Britain's India-loathing Left has its Indian soulmates, to be sure. Pankaj Mishra and Arundhati Roy have their specially reserved seats in London's liberal salons, where they are regarded as champions of the teeming downtrodden. Of course, neither Mishra or Roy gives a shit about India's masses: if they did, they would write in Hindi or Malayalam, or any of the other vernaculars in which ordinary Indians could actually read and be possibly inspired by them. But they deliberately don't, knowing that the aam admi wouldn't wipe his backside with the shrill whining rubbish they produce.
India's poor are merely props for Roy and Mishra's self-styled sainthood among western lefties. And they truly are saints of a twisted sort. Their incessant railings against the liberalising of India's economy - which has lifted millions of Indians out of poverty - is simply the legacy of their uptight Brahmin backgrounds, an inherited revulsion of the material world and the spiritual pollution that comes with trade and manual work. Capitalism, and the physical toil and pleasures that come with it, offends their repressed and febrile high-caste sensibilities, and so they take to the pages of Britain's press to inveigh against it.
Besides these two, The Guardian this week also commissioned a ridiculous piece by abstract artist, Anish Kapoor, declaring that India is ruled by a 'Hindu Taliban'. No doubt the editor, Katharine Viner, regards Kapoor as a perfect representative of India's diverse impoverished multitude given that he is a Doon-schooled, London domiciled multimillionaire.
Such is the warped idiocy behind the British Left and its attitude to India. Even more absurdly, when Modi was elected Prime Minister, the BBC's Newsnight programme brought Kapoor on the show to discuss with William Dalrymple - another elite-schooled millionaire, and one who isn't even Indian - what the election would mean for India's barefooted rural masses. The editor of Newsnight, Ian Katz, previously worked, of course, for The Guardian.
The West's viewpoint of India is profoundly skewed by the fact that English-speaking Indians have historically come from highly privileged and secure backgrounds - people whose views are to be the most distrusted because they are precisely the people most unsettled by India's increasingly upwardly mobile population. I have learned to pay careful attention to the accent with which Indians speak English. When I hear dulcet Rugby-educated tones such as Salman Rushdie's, I know the opinions on offer will resonate within a salubrious south-Delhi enclave and pretty much nowhere else on the subcontinent. When I hear the masala twang of Chetan Bhagat's or Swapan Dasgupta's English, I know I ought to pay attention - just as I did to Modi's tar-thick Hindi-medium accent. These voices, rooted in a broader and more representative India, are deliberately ignored by Britain's left-wing media because they challenge its nonsensical ideologies.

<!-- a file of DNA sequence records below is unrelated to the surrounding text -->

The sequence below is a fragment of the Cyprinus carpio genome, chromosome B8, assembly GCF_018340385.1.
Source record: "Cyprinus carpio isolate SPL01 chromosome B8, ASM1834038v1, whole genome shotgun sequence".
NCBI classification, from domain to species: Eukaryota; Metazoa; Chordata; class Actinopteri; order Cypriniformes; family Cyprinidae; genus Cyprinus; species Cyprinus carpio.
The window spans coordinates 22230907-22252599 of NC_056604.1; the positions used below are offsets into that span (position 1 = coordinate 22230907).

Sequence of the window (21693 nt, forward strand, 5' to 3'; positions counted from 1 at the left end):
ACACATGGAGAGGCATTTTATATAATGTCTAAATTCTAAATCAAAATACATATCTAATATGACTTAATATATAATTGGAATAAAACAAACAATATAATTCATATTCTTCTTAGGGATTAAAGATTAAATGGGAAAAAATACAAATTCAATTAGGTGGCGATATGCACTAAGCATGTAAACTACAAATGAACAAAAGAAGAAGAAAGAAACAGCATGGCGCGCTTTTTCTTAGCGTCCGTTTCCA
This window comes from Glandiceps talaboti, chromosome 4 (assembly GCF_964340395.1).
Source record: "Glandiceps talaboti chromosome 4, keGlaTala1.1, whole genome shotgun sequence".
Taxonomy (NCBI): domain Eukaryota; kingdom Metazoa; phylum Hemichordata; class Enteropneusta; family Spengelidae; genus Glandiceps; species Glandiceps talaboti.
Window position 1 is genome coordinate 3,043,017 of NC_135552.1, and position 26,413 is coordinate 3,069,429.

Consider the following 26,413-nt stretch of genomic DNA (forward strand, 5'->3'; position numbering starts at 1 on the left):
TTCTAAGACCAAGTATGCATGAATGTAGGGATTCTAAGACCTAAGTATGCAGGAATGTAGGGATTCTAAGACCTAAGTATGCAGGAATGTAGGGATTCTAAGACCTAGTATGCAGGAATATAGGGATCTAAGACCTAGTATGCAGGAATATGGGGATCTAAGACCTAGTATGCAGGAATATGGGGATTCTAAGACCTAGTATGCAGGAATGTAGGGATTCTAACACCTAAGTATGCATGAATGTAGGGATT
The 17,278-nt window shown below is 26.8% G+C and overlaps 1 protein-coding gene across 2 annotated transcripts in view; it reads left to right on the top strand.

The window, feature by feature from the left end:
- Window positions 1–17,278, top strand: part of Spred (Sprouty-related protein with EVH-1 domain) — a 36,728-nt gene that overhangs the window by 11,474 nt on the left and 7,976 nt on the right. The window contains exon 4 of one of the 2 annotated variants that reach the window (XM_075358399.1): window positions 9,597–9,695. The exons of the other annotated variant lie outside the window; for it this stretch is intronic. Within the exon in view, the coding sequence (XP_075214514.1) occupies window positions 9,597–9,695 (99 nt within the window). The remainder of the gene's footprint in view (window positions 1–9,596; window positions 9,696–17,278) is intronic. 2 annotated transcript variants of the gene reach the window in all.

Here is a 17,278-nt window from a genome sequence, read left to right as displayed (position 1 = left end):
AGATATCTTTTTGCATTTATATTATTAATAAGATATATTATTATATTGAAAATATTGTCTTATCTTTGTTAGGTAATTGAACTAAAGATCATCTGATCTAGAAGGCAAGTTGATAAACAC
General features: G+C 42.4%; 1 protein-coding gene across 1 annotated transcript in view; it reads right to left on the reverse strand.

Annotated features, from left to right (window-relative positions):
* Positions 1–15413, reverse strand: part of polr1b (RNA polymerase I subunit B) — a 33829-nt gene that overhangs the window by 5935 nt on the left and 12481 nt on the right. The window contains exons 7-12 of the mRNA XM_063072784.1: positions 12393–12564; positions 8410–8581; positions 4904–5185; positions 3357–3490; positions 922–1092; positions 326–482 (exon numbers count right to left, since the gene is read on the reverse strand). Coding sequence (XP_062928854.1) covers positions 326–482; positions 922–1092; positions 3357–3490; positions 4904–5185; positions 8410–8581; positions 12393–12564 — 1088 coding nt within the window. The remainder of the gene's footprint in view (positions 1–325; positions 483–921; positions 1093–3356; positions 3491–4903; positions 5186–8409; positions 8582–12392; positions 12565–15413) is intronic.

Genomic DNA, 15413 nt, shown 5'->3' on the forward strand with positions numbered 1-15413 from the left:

I've focused on The Guardian, because it pays more attention to India than the other British papers. The right-wing British press just collectively shrugged and tried to look the other way this week, resigned to Britain's decreasing significance in the world, exemplified by a parliamentary address by a man whose English they couldn't understand.
But just because someone's paying you a lot of attention, it doesn't mean they like you or have your well-being at heart. And when it comes to India, The Guardian most certainly doesn't. I've written for the paper a fair bit myself - though I suspect I won't be again after this article - but I found its coverage this week simply disgraceful. Indians should not mistake the sanctimonious pronouncements by the British Left towards India's many problems - problems that Indians alone can resolve - for a genuine concern for India.
The British Left is locked in its own parochial neuroses of class and resentment, and its attitude towards India will only ever be a projection of that. Indians are largely an aspirational and enterprising people, and as such will always trigger the disgust of British lefties who are not, and never will be, India's friends.